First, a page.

Defending Your Culture + the Clark Art Institute

While entering the woods behind the Clark Institute in Williamstown, Massachusetts, an interesting thing happened.

Ondra and I have talked a lot about cultural differences since we’ve been in the States – he finally visiting my *motherland* after I’ve spent three years in his, but this conversation had a slightly uncomfortable feel.

So American,” I heard Ondra say with a laugh in his voice.

What now?, I thought in my head also laughingly, having heard him start sentences with this phrase a lot in the past two weeks.

“Look. There’s forest everywhere around that no one has touched. And then running right through it, a gravel-paved path. It doesn’t exactly have the same feel.”

The path led to an annex exhibit building of the museum. Strangely, I found myself getting defensive. It wasn’t the first time, but the previous times that feeling had been minor twinges of annoyance at having to explain things that are second nature to me. I was surprised even at myself. “It’s not for hikers, you know. It’s for museum-goers.”

“Still,” Ondra replied.


I hadn’t realized how effortlessly I’d straddled two cultures up to this point. And I know it’s not fair to Ondra since he has to explain things to me all the time (and does it without sighing, like I do).

I’ve spent so much time in the last few years marveling at seemingly simple things while Ondra (and often, his family) have no idea what I find so fascinating. Now, I’m getting to experience what that’s like from the other side.


I’m preparing a larger post about Ondra’s many interesting observations about what he’s seen in the US that’s coming soon, but I wanted to also mention a great point he made today when we were taking a walk on the lawn at Tanglewood, a well-loved classical music venue in Lenox, Massachusetts, which is one of my parents’ favorite places in the Berkshires and maybe the world. We were there to see a tribute to Jules Eskin, a cellist and 53-year veteran of Boston Symphony Orchestra.

Ondra has mentioned many times how greeeeeeen the lawns are in the suburbs. And why is that? Because we hire gardeners to take care of them for us. (Regardless of being lazy or not having enough time in the day, we need to make a good impression on our neighbors. It would be scandalous if we didn’t.) Because we waste water by having the sprinkler on rain or shine. Because we put chemicals on it to get that artificially green glow (and sometimes then we’re not even allowed to walk on it).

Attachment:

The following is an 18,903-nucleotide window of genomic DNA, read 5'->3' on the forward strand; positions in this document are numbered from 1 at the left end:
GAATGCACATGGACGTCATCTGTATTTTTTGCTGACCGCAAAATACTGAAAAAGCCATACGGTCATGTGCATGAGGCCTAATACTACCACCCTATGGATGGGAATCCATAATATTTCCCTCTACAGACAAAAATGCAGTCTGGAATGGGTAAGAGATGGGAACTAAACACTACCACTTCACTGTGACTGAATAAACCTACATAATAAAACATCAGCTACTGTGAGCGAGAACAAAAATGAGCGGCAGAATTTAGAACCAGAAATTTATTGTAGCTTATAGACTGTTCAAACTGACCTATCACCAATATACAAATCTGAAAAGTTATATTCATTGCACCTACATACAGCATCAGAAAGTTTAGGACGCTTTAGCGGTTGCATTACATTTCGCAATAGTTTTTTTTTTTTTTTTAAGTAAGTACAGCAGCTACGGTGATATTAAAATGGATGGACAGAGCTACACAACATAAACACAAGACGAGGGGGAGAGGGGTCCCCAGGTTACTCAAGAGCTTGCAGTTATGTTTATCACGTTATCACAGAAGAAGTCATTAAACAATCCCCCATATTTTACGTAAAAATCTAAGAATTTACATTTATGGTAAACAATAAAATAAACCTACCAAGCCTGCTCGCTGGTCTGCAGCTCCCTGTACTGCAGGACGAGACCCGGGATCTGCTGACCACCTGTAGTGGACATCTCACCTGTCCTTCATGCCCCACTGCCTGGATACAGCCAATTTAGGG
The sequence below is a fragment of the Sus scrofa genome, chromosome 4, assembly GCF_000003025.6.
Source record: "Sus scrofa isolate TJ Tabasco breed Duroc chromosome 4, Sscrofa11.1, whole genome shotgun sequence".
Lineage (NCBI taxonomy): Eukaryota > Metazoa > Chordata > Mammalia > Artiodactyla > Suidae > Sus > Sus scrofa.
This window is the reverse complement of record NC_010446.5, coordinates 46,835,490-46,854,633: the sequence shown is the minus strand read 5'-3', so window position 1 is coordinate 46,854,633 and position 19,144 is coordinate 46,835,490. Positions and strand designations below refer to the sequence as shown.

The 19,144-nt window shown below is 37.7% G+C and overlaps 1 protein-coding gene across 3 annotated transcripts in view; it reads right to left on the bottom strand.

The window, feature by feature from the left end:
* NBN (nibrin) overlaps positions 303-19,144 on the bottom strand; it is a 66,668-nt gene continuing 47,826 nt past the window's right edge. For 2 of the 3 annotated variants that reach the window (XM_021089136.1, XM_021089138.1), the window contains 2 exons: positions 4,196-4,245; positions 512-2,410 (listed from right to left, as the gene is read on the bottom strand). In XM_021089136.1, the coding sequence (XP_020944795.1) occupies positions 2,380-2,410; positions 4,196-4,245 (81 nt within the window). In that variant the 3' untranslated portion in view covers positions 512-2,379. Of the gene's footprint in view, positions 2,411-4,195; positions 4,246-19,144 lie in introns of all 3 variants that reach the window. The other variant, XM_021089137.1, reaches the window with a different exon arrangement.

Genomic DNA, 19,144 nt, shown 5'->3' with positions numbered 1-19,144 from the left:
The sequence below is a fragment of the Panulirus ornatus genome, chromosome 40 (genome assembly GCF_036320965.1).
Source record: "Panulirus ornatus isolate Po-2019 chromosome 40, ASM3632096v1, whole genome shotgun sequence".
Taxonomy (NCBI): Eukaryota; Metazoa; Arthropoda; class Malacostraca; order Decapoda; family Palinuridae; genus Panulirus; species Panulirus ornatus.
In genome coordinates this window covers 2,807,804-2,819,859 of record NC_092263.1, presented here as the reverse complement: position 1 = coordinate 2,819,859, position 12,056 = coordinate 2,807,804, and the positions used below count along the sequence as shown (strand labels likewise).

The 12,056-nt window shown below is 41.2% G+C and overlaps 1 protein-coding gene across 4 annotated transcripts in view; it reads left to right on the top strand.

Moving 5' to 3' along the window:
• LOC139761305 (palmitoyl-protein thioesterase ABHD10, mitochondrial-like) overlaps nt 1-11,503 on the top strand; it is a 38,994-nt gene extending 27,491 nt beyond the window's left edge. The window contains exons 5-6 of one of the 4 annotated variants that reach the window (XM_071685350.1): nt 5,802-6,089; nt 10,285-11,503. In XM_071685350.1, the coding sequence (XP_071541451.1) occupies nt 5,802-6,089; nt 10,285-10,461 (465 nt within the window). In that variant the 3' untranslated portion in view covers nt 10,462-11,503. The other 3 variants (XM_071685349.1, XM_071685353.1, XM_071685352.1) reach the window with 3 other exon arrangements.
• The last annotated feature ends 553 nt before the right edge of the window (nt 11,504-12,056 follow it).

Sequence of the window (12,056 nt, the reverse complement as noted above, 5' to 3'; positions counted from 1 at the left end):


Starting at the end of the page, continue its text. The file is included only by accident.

But today, as we took our shoes in hand and walked barefoot on the lawn at sunset, waiting for the concert to start and looking at the mountains in the distance, he said,

“I don’t understand the American mindset. You have such nice fluffy green lawns everywhere but you don’t walk on them; you walk on the paths around them.”

Amen, Ondra. And isn’t that sad? I’m now going to make it my personal mission to trample perfect and imperfectly green lawns anywhere I encounter them. The grass deserves it, and so do my feet.



We’re on Day 3 of our 5-day trip to the Berkshires, a mountain range in Western Massachusetts (we have to show Ondra that there is nature within a couple hour drive from NYC).

Today we visited the Sterling &Francine Clark Institute– all art in this post courtesy of it! The Clarks were an art-collecting couple that lived in the early 20th century, and the museum includes a wide range American and European paintings and sculptures (almost wrote paintures there). There is special focus in the collection on the Impressionists, particularly Renoir. It’s a beautiful place to check out iconic, mainly 19th-century art and walk around the sunny grounds.


There was also a special exhibit on Picasso’s early lithographs and late myth paintings. As it turns out, a lot of talented artists are misogynists. Apparently, he had two wives, six mistresses (four kids by three women), and hundreds of lovers in his life. And he had two requirements: that his women should be submissive and shorter than him (he was 5’4″).

“The Italian Woman” after Victor Orsel’s. It’s funny how you can Google “Italian woman” without thinking and get a lot of other results. 🙂

For me, this work is incredible. It was done from an old found lithograph of the original Italian painting, but Picasso went over it with bold lines that modernize it, at the same time surrounding the serene-looking woman with a satyr and a man playing castanets, scribbled in as if they were her demons. It’s such a different interpretation from the classical oil painting version.

“There are two types of women: goddesses and doormats.” He was said to have only been left by one woman- Francoise Gilot, mother of his latter two kids, including jewelry designer Paloma Picasso.

“Paloma with her Doll”

Guess they both broke his stereotyping.

It’s hard to reconcile such unbelievable work with his personality; but then again, art means something different to each person and its interpretation doesn’t have to be owned by his tumultuousness (except Guernica).


This painting by John Sargent Singer was voted the museum visitors’ favorite!


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